Glamour magazine recently posted a few great tips to look better for your next headshot or photo shoot.
“…avoid sparkle. It accentuates fine lines and ages you.”
“Do use an anti-shine product to keep skin matte. Oily skin gets shinier thanks to the flash.”
Although… I’m not 100% behind this comment (in the photo caption):
“Tilt your head so hair is visible,”
Head tilt will usually depend on the camera angle. Instead – I recommend working with your photographer to get a variety of angles that both accentuate your features and show your hair.
Check out the full article for products that will help get great results.
I get asked all the time if headshot sessions include half-body or full-body views as well as the standard head-and-shoulders view. Yes, of course… if that’s what you need.
The real question is do you really need a half or three quarter view of your body?
Typically actors and corporate headshots focus on the head and shoulders because that’s what people want to see – your smiling face. As you pull back to a wider view, your face gets smaller in the frame. When looking at thumbnails on websites, a full-body view will make your face tiny and perhaps unrecognizable.
For actors a half-body or wider view can be useful if you want to show off your physique, but only as a supporting image to your primary head-and-shoulders photo. Remember, the important thing about a headshot is showing what you really look like so you get called in for auditions. That determination is almost always made based on your face.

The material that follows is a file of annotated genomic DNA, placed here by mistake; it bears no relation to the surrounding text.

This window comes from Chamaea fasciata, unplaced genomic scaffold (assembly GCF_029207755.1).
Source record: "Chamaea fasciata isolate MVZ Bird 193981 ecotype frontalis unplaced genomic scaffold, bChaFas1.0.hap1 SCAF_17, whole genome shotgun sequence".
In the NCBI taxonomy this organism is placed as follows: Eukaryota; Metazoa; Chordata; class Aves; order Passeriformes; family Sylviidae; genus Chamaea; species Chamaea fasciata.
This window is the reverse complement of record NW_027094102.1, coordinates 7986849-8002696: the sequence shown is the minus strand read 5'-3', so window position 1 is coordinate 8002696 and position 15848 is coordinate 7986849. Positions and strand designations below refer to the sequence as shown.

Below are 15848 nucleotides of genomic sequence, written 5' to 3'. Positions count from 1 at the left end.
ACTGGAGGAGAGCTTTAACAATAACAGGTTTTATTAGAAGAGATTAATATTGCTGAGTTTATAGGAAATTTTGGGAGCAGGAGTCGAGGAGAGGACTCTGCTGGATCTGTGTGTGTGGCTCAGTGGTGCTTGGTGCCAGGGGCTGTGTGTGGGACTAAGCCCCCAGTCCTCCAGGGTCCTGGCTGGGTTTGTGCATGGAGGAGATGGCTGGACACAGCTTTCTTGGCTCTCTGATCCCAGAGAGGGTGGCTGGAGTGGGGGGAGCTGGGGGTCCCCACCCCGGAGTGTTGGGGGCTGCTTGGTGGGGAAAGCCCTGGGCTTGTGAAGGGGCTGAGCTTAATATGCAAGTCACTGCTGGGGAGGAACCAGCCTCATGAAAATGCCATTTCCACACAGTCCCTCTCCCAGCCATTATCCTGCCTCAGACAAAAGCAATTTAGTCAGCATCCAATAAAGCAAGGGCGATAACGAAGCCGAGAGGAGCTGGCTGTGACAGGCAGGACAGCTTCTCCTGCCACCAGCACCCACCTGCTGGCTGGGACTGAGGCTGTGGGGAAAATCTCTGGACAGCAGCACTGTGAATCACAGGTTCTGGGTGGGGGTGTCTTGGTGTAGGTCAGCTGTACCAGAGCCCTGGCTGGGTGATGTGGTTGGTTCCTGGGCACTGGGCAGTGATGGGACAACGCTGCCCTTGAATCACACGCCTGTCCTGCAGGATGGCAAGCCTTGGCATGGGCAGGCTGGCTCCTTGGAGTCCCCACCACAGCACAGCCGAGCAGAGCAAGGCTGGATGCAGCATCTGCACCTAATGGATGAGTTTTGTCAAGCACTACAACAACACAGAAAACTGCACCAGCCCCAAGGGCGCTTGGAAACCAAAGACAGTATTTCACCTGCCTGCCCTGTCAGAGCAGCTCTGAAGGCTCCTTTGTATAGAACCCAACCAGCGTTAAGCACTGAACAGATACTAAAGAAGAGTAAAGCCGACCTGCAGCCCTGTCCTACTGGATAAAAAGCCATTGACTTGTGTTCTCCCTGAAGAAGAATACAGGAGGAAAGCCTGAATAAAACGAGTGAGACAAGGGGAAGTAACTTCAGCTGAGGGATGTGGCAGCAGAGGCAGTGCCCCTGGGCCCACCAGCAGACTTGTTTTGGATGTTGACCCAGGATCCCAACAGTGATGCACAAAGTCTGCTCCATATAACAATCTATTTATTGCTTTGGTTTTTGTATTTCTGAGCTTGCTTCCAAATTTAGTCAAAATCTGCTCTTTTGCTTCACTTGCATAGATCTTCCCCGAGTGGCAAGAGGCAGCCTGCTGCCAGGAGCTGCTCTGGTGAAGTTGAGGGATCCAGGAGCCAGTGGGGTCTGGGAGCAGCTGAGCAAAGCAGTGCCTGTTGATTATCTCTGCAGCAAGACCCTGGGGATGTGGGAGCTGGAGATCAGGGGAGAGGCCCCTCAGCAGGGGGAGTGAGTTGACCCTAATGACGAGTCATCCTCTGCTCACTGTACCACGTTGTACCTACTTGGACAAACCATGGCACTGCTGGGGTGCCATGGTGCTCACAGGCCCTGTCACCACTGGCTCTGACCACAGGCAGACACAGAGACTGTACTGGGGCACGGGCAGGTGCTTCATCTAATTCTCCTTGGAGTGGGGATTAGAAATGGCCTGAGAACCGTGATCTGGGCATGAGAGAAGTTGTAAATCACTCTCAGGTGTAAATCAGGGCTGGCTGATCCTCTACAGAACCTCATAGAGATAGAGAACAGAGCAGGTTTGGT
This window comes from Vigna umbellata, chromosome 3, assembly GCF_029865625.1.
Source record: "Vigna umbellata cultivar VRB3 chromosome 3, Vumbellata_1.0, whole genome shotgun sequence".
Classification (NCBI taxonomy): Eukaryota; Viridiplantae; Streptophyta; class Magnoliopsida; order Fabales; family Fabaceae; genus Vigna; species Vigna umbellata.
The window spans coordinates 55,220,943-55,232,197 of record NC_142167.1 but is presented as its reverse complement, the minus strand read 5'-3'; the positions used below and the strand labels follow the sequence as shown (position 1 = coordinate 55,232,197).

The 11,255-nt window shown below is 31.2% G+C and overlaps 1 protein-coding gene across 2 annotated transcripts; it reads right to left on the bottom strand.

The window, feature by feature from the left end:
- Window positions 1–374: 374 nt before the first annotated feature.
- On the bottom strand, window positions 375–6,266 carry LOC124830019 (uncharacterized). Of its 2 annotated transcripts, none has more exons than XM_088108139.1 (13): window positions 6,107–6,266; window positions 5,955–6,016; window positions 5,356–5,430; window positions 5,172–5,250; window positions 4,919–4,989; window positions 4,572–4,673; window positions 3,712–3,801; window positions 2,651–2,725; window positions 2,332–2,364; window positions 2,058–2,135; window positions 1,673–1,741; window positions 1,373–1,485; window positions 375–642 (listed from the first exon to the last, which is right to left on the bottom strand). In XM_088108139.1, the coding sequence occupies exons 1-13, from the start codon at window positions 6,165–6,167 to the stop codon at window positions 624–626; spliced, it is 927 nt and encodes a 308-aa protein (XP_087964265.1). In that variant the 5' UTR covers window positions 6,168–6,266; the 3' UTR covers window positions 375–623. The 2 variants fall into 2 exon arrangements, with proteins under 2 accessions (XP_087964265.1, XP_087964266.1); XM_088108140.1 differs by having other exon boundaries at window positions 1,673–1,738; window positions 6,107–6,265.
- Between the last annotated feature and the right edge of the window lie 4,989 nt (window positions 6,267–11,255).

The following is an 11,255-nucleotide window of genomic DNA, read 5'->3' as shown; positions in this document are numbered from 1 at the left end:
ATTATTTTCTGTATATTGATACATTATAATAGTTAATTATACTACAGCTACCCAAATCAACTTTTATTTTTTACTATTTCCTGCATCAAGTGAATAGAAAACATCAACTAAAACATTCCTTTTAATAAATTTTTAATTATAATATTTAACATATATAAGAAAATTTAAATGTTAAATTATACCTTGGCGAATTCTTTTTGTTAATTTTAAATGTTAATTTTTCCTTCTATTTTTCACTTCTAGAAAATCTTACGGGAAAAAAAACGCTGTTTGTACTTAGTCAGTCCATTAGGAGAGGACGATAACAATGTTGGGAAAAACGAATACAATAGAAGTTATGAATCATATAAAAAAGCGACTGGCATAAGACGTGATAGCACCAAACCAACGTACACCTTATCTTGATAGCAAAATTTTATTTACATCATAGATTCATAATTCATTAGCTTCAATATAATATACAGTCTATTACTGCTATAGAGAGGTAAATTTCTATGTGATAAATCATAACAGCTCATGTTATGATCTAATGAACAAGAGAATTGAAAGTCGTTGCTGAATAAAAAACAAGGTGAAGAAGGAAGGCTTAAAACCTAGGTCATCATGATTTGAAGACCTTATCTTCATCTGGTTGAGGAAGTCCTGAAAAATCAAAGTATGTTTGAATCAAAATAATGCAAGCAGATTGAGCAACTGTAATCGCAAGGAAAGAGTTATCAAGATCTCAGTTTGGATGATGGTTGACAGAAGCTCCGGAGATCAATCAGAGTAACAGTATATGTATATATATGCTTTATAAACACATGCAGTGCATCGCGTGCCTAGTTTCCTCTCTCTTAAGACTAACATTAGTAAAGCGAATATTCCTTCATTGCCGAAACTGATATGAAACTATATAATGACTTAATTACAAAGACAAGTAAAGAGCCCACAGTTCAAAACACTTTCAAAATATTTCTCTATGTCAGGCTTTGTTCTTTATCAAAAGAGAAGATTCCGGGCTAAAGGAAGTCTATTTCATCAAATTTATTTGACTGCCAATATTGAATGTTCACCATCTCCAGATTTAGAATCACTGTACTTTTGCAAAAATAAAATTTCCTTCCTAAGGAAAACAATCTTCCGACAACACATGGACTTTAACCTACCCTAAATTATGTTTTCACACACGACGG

However, there are some exceptions…
Seeking male and female Extras with physically fit swimsuit bodies… include several current photos of you in swimwear, your age, height/weight…
…as is obvious from this casting notice. But again, unless you’re strictly a swimsuit model, then your primary headshot is not going to be you in a swimsuit. That is a supporting photograph.
If you anticipate needing something beyond the head-and-shoulders view, talk to your photographer before your photo session and figure out what will work best for your situation.
The Master Talent Teachers blog has a great article and video from Carolyne Barry this week on “slating”. For those who’ve not heard this term before, a slate is the actor introducing himself or herself to the camera before beginning their audition.